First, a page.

At the camp for people with cognitive disabilities,
he was the man who said Hawaii.
The first morning as I ran the electric shaver
around his chin he murmured the word
then all week long repeated –
meanings varied by context and tone.
Do you want popcorn? Hawaii, reaching for the bowl.
Do you want to swim? Hawaii, turning from the lake.
On the hayride, climbing aboard, settling in,
whispered into the cup of his hand.
All that week I thought of palm trees and surf
and now when I hear the word Hawaii, I picture him
laughing at the weekly dance, jabbing his finger in sync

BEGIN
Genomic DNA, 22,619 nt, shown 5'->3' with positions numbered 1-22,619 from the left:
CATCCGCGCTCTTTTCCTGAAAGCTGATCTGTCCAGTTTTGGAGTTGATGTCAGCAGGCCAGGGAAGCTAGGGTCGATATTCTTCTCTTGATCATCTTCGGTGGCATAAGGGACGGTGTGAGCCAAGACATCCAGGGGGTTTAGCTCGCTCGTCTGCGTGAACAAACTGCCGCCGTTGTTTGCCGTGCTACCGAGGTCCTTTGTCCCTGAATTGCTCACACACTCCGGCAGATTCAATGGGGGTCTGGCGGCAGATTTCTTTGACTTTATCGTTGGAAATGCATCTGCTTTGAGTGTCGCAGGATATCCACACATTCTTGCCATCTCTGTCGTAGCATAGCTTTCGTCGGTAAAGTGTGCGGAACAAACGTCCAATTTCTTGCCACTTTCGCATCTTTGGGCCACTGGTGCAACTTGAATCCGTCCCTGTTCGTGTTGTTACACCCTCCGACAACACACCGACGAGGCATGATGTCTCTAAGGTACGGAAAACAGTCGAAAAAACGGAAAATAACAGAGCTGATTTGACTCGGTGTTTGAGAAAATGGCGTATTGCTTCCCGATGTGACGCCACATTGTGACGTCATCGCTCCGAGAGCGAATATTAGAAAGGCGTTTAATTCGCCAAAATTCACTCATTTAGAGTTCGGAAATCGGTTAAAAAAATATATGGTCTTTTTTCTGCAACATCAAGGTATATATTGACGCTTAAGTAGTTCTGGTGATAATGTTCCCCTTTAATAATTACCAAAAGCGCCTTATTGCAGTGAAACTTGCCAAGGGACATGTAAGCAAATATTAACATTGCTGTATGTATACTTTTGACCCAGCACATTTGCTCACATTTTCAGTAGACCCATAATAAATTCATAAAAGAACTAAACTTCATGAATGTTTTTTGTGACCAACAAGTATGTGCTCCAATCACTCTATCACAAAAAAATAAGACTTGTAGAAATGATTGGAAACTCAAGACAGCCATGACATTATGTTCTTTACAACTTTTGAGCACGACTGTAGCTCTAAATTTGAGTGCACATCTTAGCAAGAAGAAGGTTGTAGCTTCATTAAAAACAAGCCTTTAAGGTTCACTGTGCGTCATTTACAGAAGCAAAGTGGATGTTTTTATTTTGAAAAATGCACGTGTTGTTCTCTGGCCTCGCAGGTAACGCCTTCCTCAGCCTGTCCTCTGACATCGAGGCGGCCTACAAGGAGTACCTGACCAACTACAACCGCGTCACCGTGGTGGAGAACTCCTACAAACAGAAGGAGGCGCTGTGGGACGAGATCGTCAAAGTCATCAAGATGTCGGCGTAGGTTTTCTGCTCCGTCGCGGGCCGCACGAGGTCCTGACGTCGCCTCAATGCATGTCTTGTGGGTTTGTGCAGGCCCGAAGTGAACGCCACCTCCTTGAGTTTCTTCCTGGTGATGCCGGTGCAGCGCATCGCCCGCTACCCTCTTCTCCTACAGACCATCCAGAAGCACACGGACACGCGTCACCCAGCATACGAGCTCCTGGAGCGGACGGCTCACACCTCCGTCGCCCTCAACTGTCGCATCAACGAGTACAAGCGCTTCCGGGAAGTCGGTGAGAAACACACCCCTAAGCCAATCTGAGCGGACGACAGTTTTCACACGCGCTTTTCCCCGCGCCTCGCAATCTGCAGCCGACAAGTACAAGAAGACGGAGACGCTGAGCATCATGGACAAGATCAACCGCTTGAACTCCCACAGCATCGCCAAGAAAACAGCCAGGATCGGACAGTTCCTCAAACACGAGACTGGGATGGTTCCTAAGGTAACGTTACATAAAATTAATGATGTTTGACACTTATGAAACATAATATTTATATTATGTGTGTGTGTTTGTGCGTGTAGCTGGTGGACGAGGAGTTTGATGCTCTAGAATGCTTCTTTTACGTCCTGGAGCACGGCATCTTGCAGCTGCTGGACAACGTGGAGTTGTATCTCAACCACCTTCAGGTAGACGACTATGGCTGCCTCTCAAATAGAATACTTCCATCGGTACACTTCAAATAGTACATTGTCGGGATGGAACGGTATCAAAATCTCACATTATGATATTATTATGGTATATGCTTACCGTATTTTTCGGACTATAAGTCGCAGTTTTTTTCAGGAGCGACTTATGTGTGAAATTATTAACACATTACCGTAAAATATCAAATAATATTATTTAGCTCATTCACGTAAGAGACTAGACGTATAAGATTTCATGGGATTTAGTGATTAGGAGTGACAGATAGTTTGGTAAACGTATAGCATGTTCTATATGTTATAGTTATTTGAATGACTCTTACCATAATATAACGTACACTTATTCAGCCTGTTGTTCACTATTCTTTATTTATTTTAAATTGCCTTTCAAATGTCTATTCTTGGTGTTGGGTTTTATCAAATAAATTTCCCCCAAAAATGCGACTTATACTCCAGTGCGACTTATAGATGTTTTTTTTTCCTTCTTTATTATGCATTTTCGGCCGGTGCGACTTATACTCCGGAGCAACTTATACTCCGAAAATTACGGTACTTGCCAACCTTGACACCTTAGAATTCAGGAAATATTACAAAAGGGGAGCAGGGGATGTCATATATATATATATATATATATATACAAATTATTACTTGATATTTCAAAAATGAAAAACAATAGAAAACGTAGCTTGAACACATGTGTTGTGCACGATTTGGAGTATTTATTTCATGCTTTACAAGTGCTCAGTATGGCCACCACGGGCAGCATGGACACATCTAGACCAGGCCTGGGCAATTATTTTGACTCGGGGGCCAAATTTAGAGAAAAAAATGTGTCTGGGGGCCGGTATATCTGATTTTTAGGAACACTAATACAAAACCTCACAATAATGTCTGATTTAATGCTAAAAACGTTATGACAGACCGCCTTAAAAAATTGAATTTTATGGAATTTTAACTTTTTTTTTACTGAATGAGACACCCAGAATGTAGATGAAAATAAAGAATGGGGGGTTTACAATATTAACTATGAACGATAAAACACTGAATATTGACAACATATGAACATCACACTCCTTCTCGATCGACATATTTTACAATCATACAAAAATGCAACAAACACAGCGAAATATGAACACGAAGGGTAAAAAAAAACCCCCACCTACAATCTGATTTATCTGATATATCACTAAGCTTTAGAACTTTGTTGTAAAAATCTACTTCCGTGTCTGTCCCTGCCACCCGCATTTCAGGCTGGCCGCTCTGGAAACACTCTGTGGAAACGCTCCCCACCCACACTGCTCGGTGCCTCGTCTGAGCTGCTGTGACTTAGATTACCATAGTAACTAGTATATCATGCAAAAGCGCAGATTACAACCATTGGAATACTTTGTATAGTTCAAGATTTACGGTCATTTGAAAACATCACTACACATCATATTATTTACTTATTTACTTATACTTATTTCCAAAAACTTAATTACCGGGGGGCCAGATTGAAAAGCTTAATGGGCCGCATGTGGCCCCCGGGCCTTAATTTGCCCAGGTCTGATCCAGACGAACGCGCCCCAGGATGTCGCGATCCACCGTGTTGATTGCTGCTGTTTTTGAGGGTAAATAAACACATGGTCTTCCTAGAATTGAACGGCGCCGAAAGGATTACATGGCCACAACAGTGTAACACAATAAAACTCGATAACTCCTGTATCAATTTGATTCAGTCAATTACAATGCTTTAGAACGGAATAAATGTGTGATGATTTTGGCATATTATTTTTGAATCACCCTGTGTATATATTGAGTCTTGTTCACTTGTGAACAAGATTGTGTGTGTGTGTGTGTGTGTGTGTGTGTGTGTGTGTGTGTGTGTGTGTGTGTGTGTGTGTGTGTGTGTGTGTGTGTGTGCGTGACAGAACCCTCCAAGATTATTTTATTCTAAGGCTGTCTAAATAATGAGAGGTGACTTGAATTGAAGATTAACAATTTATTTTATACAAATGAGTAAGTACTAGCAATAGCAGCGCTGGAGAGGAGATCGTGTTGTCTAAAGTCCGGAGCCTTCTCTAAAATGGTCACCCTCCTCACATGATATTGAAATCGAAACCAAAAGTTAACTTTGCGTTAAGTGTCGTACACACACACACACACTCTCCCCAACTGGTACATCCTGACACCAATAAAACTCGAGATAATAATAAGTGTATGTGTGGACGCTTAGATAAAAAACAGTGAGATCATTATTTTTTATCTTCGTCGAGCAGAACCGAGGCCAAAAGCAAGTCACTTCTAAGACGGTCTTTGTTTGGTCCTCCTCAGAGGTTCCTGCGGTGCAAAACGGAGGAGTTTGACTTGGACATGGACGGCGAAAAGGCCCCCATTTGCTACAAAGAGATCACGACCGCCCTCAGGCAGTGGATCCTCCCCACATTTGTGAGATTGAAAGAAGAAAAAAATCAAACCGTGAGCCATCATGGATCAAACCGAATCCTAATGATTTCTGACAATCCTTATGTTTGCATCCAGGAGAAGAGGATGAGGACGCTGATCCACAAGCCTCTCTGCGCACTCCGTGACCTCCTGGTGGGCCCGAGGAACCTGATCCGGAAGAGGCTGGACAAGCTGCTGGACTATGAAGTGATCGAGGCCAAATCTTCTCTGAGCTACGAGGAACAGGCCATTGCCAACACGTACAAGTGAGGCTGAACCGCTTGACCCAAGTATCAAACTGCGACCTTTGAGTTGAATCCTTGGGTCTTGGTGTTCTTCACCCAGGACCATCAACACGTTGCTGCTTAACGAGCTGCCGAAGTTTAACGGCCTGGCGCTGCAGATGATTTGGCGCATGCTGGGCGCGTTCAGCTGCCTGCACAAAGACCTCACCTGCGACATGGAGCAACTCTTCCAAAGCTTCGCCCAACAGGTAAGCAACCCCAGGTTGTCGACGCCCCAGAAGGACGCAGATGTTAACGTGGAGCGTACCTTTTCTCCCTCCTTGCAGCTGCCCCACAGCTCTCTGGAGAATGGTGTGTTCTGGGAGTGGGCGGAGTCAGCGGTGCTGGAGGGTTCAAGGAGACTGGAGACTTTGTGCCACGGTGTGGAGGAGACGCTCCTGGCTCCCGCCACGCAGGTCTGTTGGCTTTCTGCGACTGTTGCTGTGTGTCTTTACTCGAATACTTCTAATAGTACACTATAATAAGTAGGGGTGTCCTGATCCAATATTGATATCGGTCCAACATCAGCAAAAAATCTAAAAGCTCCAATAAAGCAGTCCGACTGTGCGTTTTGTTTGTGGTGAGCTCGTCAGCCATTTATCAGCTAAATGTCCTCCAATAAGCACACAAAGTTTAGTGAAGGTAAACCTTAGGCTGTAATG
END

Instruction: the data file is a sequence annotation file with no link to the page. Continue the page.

with the beat, casting Hawaii in every direction.
Micki Blenkush is the author of Now We Will Speak in Flowers published by Blue Light Press. Her writing has appeared in numerous journals including: CALYX, Cagibi, Grist, and Crab Creek Review. She lives in St. Cloud, Minnesota and works as a social worker. mickiblenkush.com
See more of her work in 3.1 and 4.3 and 5.2 and 6.1 and 6.3 and 7.2 and 9.1 and 9.1 and 9.1 and 9.1